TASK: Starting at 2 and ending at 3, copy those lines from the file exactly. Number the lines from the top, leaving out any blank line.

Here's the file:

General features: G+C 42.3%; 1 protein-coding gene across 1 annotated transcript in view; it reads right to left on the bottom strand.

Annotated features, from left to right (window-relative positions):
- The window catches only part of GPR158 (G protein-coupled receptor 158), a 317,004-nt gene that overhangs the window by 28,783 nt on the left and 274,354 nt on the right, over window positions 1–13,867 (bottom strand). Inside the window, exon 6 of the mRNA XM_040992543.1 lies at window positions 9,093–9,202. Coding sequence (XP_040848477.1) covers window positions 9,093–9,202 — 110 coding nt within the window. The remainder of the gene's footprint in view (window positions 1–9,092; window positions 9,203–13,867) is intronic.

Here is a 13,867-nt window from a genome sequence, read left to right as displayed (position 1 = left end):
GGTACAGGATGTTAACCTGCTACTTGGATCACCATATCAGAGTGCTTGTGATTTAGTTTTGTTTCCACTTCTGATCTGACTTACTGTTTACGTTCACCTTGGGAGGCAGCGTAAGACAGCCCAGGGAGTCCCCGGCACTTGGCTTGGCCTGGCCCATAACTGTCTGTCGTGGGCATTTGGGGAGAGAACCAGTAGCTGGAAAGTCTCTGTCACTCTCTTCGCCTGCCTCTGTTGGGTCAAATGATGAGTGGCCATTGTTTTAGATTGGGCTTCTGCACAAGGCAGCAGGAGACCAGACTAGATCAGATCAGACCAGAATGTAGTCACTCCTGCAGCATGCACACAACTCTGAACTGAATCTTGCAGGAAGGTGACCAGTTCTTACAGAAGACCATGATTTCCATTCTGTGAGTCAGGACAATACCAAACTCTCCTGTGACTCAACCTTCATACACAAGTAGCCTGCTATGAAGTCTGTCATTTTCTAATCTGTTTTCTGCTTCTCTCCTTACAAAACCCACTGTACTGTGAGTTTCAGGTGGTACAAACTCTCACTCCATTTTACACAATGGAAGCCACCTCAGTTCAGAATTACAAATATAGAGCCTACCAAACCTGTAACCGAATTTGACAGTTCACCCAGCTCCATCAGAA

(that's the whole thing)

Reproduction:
Annotated features, from left to right (window-relative positions):
- The window catches only part of GPR158 (G protein-coupled receptor 158), a 317,004-nt gene that overhangs the window by 28,783 nt on the left and 274,354 nt on the right, over window positions 1–13,867 (bottom strand). Inside the window, exon 6 of the mRNA XM_040992543.1 lies at window positions 9,093–9,202. Coding sequence (XP_040848477.1) covers window positions 9,093–9,202 — 110 coding nt within the window. The remainder of the gene's footprint in view (window positions 1–9,092; window positions 9,203–13,867) is intronic.